But here’s an easier example of this: determining the language in which a text is written. For example, is the following text French or English:
A truly great book should be read in youth, again in maturity and once more in old age, as a fine building should be seen by morning light, at noon and by moonlight. - Robertson Davies
It turns out to be relatively easy to do so, even without a dictionary of English and French words. Take a large corpus of English text, and one in French, and count how frequently n-grams of letters occur in each. (An “n-gram” is just a combination of n letters). For example, in a bigram character model, ‘th’ is very frequent in English, ‘le’ is less so; the opposite is true in French. N-gram seem to follow a “Zipf’s law” distribution (in fact, Zipf based his original research on this). There are a number of formulations of Zipf’s law. Here’s one:
|r1/r-1 approx r-a|
where r is the rank of the item counted (i.e., it’s order in a sorting based on its frequency, and a is an empirical constant. To make use of these facts, there are two stages, a training stage, and the testing stage. From each corpus, I identify the relative frequency of each n-gram in the corpus. I treat the relative frequency as a probability pi, and calculate each n-gram’s information value, ivi = - lg(pi) (this gives the number of bits needed to most efficiently encode the n-gram in the corpus; treating the corpus as the “population,” it gives the most efficient encoding, in general for texts in that language. Then, to test which language a probe text is in, I sum the information value of the text in each of the languages; the one with the lowest information value is the best guess.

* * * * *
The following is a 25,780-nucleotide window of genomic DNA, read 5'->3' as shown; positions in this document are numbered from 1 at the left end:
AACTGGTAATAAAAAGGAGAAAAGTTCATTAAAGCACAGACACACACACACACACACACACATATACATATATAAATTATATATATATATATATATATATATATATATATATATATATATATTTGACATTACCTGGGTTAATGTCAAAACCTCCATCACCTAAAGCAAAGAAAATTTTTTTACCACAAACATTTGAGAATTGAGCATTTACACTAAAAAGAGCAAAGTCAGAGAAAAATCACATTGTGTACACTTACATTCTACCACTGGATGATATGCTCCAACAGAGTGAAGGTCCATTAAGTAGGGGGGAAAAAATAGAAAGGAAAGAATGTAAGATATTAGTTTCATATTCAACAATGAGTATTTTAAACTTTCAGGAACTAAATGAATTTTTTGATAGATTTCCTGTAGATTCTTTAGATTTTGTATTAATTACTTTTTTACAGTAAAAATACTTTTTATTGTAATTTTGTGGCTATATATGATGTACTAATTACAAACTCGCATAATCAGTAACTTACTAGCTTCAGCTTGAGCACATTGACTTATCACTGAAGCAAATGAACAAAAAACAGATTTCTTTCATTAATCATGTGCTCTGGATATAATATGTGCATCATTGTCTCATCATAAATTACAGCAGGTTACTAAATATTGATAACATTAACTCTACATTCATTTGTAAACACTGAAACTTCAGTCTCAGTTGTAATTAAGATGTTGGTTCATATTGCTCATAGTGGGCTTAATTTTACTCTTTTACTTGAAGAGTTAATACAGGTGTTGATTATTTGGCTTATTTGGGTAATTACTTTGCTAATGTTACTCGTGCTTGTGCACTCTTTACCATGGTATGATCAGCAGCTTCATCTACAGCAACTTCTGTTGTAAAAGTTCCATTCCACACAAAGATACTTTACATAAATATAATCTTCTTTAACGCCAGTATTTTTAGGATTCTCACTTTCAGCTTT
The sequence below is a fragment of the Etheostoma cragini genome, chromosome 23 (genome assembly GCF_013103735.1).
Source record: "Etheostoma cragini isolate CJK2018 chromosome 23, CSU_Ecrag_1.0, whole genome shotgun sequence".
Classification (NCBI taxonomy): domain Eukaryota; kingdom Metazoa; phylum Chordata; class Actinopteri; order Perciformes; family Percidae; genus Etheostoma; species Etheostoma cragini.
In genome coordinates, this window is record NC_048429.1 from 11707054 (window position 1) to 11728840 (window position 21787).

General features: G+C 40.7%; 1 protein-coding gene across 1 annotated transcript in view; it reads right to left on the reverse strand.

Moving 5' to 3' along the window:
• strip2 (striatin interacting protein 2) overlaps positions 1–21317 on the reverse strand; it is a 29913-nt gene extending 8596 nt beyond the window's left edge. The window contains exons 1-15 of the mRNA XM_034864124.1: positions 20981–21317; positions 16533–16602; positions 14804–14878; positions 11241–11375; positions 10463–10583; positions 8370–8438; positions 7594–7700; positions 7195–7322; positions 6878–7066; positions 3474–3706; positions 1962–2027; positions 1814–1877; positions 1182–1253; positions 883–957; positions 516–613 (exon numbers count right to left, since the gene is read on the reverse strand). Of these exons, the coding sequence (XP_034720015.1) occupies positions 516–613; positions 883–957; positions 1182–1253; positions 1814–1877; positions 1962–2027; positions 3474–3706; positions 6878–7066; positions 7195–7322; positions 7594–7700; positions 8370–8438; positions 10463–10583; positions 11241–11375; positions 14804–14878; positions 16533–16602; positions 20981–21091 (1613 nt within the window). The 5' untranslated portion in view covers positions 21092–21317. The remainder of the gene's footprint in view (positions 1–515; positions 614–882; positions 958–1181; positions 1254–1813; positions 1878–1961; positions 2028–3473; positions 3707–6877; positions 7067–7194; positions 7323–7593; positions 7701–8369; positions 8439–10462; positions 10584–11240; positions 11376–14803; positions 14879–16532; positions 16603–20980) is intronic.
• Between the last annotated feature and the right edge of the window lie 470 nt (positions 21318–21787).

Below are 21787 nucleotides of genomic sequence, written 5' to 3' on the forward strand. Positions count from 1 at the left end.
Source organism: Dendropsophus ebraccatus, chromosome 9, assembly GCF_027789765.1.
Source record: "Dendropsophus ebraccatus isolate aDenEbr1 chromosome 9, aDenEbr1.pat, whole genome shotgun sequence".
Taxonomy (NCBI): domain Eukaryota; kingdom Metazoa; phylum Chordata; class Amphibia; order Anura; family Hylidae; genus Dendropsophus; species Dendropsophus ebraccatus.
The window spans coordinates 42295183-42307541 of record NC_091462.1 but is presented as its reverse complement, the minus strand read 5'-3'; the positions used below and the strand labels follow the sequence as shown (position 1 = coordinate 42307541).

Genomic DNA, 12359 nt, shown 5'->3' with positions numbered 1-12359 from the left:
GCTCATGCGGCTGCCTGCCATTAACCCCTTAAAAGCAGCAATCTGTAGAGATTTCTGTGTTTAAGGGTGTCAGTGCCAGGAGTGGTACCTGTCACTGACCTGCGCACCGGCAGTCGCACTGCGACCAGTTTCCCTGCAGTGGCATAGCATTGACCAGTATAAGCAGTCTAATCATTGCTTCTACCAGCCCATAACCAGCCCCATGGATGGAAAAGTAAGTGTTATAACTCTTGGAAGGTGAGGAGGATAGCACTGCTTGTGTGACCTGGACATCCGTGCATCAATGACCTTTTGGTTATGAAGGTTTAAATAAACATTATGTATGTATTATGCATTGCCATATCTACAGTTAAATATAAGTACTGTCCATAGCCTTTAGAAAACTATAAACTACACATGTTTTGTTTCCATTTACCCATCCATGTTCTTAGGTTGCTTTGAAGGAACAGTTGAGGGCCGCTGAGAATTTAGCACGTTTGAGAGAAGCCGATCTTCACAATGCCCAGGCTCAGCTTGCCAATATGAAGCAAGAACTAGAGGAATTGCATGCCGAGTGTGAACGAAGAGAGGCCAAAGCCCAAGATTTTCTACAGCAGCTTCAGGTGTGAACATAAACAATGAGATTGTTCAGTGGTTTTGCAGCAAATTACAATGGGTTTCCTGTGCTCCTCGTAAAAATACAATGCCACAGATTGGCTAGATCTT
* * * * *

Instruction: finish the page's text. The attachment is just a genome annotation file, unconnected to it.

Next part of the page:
“Code-switching” is the term sociolinguists use to describe the phenomenon of a person switches from one language to another. The research problem is to identify code-switching within document. So, this becomes a micro-language identification problem. Consider this type of sentence familiar enough to Canadians, if not people in the U.S.
Bonjour! S’il vous plait, leave a message at the sound of the tone. Merci.Starts in French, switches to English. How can character n-grams be used to identify where the switch occurs? Note in particular that “message” is a word in both English and French, which suggests that knowing the probability of language identification of a (short) string is important (i.e., we can’t just depend on the “best guess”). But one can take “sliding windows” of text, and calculate the best guess for each of these, and make guesses thereby of where switches in language occur. (Note for example, that the word “message” is both a word in French and English, so we’ll need some statistical techniques and/or heuristics to decide whether a switch in fact occurs.
A second area is using dynamic planning for parsing conversations in real time by making only weak commitments to the models used while parsing. A workshop paper, Item descriptions add value to plans.. More closely related to text mining is a relatively early paper which used a model of typical questions asked/questions answered to create hypertext systems–See Using natural language processing to construct large-scale hypertext systems.